In high-profile cases of police brutality, impunity continued to be the rule, with a few notable exceptions. More than six years after the 1992 massacre at Carandiru prison, in which 111 inmates were killed, no one had been brought to trial, although in March, the ordinary courts ordered eighty-five of the police officers accused to stand trial. The prosecution of the some fifty police officers responsible for the August 1993 massacre of twenty-one residents of the Vigário Geral favela (shantytown) failed to advance in 1998, after the November 1997 conviction of Military Police Officer Arlindo Maginário Filho. On December 28, 1997, Sirley Alves Ferreira, one of the defendants in the case, escaped from Ari Franco prison in Rio de Janeiro state. In April, a technical error forced the nullification of the trial of ten others.

One positive note was the August 25 conviction and stiff sentence (204 years’ imprisonment) imposed on former military policeman Marcos Aurélio Alcântara, the final defendant to be tried for his role in the July 1993 killing of eight street children in the Candelária plaza in downtown Rio de Janeiro. Another important advance in the battle against impunity was the May conviction and forty-seven-year sentence to Rio Grande do Norte police officer Jorge “the smotherer” Fernandes, for the killings of two and injuries to four others in a March 1995 incident known as the massacre of the Mãe Luiza favela in Natal, the state capital. Fernandes was suspected of involvement in at least a dozen other killings for which he still faced trial.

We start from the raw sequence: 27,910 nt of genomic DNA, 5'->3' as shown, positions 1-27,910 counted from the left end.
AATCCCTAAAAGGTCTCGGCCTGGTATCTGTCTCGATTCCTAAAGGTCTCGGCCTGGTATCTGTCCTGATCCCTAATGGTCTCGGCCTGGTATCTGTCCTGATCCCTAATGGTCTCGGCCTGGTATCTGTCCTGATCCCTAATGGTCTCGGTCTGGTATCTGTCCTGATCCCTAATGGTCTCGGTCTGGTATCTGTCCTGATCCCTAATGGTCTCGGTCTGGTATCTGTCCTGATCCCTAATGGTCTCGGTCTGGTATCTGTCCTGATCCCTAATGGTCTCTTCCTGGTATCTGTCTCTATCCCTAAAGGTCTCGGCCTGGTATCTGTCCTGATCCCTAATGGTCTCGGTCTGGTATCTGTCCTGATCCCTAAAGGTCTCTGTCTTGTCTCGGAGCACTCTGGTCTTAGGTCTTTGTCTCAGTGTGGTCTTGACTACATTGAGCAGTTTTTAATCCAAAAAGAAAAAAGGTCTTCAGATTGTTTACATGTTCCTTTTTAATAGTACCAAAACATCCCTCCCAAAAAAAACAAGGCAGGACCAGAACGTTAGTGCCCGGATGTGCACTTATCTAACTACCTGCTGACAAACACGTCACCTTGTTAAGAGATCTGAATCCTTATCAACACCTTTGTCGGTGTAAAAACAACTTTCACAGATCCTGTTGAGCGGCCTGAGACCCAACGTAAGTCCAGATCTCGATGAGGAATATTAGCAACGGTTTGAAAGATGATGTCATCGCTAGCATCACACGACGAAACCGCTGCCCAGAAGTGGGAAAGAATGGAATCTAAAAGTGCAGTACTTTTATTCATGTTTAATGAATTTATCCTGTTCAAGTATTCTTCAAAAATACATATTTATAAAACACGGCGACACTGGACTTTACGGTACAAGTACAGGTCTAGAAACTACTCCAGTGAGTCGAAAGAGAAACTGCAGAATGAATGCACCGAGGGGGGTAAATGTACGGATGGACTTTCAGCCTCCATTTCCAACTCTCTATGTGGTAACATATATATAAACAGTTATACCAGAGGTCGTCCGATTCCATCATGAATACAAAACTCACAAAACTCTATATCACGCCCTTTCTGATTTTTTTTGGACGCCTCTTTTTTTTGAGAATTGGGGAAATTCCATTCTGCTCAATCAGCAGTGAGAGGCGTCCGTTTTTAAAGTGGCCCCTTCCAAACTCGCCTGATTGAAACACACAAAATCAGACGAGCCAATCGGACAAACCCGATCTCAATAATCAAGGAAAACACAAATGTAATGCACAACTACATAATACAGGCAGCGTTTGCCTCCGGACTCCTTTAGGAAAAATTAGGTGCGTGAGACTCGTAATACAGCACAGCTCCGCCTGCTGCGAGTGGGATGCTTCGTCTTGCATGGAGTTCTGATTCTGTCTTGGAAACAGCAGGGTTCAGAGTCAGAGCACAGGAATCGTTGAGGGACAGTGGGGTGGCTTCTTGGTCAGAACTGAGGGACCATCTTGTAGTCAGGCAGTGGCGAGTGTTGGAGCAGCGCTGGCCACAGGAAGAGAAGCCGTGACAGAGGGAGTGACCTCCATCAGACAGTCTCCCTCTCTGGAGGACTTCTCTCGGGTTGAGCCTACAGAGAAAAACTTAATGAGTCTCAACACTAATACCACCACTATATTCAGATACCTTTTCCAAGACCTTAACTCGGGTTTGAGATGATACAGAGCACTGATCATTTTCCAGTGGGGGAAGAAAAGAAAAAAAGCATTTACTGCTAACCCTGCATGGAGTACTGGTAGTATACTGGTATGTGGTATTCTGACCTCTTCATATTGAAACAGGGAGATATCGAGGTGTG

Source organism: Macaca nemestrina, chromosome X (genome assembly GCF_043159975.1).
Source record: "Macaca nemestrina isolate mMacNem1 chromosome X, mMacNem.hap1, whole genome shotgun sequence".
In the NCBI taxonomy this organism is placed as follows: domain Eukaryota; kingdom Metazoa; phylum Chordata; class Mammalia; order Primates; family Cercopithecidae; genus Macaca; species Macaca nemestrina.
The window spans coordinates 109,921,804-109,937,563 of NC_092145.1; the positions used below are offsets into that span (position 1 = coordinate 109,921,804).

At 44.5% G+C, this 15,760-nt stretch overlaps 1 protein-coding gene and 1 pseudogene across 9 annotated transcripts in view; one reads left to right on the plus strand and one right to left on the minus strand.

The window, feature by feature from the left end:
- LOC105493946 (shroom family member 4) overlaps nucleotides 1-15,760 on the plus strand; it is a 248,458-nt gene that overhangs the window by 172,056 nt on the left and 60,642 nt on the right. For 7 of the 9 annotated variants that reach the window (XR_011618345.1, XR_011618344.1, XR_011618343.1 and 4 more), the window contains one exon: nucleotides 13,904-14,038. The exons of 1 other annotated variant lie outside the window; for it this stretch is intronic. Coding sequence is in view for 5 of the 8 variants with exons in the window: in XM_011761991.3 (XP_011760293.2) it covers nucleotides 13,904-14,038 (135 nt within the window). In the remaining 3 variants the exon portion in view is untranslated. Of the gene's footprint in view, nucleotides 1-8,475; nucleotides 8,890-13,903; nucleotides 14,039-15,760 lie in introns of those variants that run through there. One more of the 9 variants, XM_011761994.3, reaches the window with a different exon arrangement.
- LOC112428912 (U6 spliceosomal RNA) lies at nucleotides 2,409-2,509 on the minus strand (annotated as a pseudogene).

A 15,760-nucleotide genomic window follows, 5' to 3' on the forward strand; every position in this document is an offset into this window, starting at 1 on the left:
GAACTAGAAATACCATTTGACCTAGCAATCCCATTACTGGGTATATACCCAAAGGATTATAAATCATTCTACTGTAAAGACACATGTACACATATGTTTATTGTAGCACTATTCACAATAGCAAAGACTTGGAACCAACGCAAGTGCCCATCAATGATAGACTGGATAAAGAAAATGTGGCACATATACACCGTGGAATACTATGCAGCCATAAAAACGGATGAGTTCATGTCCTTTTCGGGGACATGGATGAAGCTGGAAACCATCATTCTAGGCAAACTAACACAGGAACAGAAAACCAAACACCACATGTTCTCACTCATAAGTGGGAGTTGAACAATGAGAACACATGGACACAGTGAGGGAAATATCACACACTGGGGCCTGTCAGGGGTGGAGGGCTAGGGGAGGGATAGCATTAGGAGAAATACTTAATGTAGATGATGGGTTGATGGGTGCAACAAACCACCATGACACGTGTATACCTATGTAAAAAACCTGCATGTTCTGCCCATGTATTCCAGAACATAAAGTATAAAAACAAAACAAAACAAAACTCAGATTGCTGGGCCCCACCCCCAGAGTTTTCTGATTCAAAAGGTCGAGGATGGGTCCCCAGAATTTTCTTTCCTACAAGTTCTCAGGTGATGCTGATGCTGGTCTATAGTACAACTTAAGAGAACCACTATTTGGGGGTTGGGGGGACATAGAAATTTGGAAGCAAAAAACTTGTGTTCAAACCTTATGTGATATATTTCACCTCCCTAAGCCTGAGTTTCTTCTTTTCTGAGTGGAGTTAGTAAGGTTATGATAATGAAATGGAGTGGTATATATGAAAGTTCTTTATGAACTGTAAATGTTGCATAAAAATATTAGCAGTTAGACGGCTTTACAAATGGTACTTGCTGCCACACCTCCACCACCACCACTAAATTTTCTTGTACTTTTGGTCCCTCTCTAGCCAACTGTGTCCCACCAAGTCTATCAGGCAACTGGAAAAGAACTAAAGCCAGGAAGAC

In July a military court in São Paulo convicted seven of the police officer defendants involved in the March 1997 videotaped scenes of beatings, extortion and murder in the Naval favela in Diadema, São Paulo. In August, the same court convicted an eighth defendant, Otávio Gambra, the officer who fired the shot that killed Mário José Josino in the videotaped incidents. All the defendants received relatively light sentences (between one year and eight months and three years and nine months) in the military tribunal but still faced prosecution, along with two others, in the ordinary courts for the crimes of murder, attempted murder and abuse of authority.